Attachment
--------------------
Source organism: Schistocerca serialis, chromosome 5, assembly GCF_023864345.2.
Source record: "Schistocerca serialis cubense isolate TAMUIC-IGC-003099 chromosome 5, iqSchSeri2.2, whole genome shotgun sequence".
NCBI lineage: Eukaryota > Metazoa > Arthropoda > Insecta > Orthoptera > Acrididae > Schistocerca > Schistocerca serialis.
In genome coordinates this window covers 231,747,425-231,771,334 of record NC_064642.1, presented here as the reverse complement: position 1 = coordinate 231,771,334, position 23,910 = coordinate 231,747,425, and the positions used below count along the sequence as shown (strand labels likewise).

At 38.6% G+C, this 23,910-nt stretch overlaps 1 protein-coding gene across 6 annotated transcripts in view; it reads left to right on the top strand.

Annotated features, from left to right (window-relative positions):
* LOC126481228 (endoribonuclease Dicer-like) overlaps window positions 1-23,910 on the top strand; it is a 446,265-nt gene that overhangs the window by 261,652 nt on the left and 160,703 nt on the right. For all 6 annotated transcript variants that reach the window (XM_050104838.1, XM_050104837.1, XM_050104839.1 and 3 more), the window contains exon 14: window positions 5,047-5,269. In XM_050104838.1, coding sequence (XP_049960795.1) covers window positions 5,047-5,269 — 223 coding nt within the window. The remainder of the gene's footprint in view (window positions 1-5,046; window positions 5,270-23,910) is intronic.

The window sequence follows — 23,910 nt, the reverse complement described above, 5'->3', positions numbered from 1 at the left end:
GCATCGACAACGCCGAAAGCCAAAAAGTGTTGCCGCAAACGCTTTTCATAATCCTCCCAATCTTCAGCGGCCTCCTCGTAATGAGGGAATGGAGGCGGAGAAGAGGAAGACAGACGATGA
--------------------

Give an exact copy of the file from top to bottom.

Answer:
Source organism: Schistocerca serialis, chromosome 5, assembly GCF_023864345.2.
Source record: "Schistocerca serialis cubense isolate TAMUIC-IGC-003099 chromosome 5, iqSchSeri2.2, whole genome shotgun sequence".
NCBI lineage: Eukaryota > Metazoa > Arthropoda > Insecta > Orthoptera > Acrididae > Schistocerca > Schistocerca serialis.
In genome coordinates this window covers 231,747,425-231,771,334 of record NC_064642.1, presented here as the reverse complement: position 1 = coordinate 231,771,334, position 23,910 = coordinate 231,747,425, and the positions used below count along the sequence as shown (strand labels likewise).

At 38.6% G+C, this 23,910-nt stretch overlaps 1 protein-coding gene across 6 annotated transcripts in view; it reads left to right on the top strand.

Annotated features, from left to right (window-relative positions):
* LOC126481228 (endoribonuclease Dicer-like) overlaps window positions 1-23,910 on the top strand; it is a 446,265-nt gene that overhangs the window by 261,652 nt on the left and 160,703 nt on the right. For all 6 annotated transcript variants that reach the window (XM_050104838.1, XM_050104837.1, XM_050104839.1 and 3 more), the window contains exon 14: window positions 5,047-5,269. In XM_050104838.1, coding sequence (XP_049960795.1) covers window positions 5,047-5,269 — 223 coding nt within the window. The remainder of the gene's footprint in view (window positions 1-5,046; window positions 5,270-23,910) is intronic.

The window sequence follows — 23,910 nt, the reverse complement described above, 5'->3', positions numbered from 1 at the left end:
GCATCGACAACGCCGAAAGCCAAAAAGTGTTGCCGCAAACGCTTTTCATAATCCTCCCAATCTTCAGCGGCCTCCTCGTAATGAGGGAATGGAGGCGGAGAAGAGGAAGACAGACGATGA